Fans of Rua have pointed out that it was his first time fighting in the UFC, that he’d been unable to train properly due to a knee injury that would eventually require two surgeries and force him to the shelf for almost 18 months. Shogun supporters around the world used any excuse they could to explain why Rua lost to the seemingly pedestrian Griffin.
When Rua finally returned to the octagon, he faced the aging Mark Coleman in a rematch of their 2006 PRIDE bout. To say Rua was unimpressive is putting it lightly. He gassed early and found himself in some precarious positions against Coleman. Nobody cared that it was Coleman’s first bout at light heavyweight.
I kept waiting for the monster version of Rua to appear, the guy who was considered to be the consensus top ranked light heavyweight in the world. Was he a victim of the Pride curse? Was he having problems adjusting to the new rules? Or was the problem that he never gave himself a real chance to recover from his knee injuries?
Whatever the case, it was time for the real “Shogun” to show his face. He would get another opportunity just three months later when he faced the rapidly fading Chuck Liddell.
“The Iceman” was coming off of a brutal knockout loss to Rashad Evans at UFC 88 seven months earlier and was looking to prove to everyone that he still had what it took to be a contender in the division he had ruled for so long. Rua never let Liddell get started, earning a knockout victory over the former champion in less than one round. That victory was enough to earn Rua a shot against new light heavyweight champion Lyoto Machida.
Many fans and pundits alike didn’t believe a victory over two fighters who were clearly on the downside of their careers was enough to earn a crack at the UFC’s most coveted prize. Rua was very given very little chance of beating Machida, and for good reason — nobody had come remotely close to solving the vaunted “Machida puzzle.”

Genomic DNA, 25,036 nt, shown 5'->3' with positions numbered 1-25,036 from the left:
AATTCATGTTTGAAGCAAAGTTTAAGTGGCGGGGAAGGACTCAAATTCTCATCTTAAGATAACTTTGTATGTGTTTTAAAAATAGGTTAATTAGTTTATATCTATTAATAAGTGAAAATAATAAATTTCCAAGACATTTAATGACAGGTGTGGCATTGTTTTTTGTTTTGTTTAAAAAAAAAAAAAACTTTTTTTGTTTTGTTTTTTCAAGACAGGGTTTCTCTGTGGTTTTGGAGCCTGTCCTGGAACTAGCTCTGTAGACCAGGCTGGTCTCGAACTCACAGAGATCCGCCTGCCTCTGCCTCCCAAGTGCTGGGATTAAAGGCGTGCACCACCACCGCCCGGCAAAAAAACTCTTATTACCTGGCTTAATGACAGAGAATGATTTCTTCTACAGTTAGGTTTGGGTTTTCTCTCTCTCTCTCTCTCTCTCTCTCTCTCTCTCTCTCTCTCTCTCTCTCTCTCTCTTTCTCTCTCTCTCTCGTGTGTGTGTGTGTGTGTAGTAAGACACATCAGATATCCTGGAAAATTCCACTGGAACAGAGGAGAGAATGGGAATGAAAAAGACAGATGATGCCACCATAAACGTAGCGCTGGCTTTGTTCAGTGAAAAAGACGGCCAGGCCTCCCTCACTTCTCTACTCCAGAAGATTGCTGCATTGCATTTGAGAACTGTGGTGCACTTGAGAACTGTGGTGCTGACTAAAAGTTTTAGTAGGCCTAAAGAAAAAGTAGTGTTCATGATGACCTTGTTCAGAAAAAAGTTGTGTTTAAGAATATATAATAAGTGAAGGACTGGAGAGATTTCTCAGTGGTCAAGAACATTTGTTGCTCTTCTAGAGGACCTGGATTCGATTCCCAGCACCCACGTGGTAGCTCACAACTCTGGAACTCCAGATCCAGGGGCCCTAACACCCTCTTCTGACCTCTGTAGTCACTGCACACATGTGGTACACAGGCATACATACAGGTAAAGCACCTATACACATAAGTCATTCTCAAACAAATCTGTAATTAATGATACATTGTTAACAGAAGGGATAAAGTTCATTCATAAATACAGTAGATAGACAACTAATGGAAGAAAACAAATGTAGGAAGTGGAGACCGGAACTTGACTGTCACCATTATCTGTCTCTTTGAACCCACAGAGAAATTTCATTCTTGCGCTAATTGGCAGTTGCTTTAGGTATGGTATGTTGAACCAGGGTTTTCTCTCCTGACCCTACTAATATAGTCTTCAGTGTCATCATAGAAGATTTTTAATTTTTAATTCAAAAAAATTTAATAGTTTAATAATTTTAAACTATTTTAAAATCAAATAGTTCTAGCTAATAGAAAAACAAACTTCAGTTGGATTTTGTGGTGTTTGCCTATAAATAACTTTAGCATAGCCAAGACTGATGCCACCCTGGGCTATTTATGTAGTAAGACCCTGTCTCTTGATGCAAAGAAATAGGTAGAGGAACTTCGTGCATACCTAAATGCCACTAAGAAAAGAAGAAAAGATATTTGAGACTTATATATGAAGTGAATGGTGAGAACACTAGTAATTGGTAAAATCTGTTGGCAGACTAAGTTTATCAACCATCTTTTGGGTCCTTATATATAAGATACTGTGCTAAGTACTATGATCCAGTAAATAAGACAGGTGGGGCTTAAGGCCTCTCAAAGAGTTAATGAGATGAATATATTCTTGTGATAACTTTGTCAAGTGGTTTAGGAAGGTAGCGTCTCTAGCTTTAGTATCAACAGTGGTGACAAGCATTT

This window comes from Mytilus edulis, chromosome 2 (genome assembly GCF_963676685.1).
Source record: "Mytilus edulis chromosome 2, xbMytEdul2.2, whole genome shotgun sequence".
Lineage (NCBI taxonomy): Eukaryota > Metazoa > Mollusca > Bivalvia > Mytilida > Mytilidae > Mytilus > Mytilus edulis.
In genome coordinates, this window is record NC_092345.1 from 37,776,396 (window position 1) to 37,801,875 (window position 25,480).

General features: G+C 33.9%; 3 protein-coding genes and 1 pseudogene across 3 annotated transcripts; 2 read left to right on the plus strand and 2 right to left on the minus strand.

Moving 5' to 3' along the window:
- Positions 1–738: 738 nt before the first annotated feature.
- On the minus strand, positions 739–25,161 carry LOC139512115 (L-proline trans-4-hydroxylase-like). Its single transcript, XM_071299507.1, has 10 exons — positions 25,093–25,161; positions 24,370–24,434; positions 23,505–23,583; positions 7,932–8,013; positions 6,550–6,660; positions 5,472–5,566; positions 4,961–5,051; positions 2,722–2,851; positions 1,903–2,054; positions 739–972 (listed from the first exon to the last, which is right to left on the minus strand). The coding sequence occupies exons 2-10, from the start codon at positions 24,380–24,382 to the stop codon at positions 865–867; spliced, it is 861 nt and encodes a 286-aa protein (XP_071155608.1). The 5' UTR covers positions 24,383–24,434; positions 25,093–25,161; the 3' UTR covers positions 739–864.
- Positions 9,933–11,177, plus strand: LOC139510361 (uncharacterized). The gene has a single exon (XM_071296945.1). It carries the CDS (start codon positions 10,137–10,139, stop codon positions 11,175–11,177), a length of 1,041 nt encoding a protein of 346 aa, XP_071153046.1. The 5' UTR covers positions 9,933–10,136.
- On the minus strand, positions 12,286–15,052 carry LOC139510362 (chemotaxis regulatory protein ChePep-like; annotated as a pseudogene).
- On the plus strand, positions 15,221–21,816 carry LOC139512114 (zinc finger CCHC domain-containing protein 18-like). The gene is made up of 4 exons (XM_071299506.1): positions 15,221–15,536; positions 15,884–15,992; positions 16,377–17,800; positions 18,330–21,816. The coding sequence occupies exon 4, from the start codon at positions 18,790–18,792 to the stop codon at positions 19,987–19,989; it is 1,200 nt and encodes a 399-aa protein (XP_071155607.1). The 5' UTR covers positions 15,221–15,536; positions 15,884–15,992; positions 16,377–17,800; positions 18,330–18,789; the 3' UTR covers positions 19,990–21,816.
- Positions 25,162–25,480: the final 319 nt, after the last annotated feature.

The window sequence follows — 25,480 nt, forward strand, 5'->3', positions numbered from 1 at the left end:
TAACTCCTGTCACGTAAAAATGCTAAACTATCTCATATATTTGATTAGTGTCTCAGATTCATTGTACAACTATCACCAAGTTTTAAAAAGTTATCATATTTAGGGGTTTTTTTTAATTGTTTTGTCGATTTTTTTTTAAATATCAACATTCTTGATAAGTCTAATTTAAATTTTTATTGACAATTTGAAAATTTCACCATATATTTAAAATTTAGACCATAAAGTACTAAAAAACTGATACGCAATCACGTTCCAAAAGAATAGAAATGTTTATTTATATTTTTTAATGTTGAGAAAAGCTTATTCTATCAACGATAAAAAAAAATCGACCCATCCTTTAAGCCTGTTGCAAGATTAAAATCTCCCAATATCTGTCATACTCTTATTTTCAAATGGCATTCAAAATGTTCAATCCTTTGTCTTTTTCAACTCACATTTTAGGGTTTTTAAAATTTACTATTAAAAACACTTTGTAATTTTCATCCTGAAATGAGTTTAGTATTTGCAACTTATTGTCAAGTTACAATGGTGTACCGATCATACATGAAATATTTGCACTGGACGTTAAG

That was the night that Rua showed off the speed, strength, discipline and athleticism that had been talked about for so long. For five rounds, Rua confused Machida while landing vicious body and leg kicks that left red marks over the ribs of champ. It seemed certain that Rua would walk away with the belt, but the judges saw differently, awarding the bout to Machida in a close decision. It was close enough for Dana White to do something he rarely does — give Rua an immediate rematch.
That brings us to Saturday night at The Bell Center in Montreal, where the long-awaited rematch finally took place. It was evident that Rua had no intention of letting this fight go to the judge’s scorecards. Machida seemed uneasy and off balance even while taking Rua down on two occasions. Then with just under a minute and a half left in the first round Rua caught Machida with a punch to the top of his head and sent him crashing to the canvas. Rua followed Machida to the floor and finished him off with a few brutal punches to capture the title many felt he won all those months ago in Los Angeles.
Is this the Rua everyone was talking about? Is this the guy who destroyed all competition in PRIDE? It took longer than most expected for Rua to return to form, but his destruction of Machida placed him back on top of the light heavyweight heap and rewarded the fans who never lost faith in him.
At this point, the only question is this: who can solve the Shogun puzzle?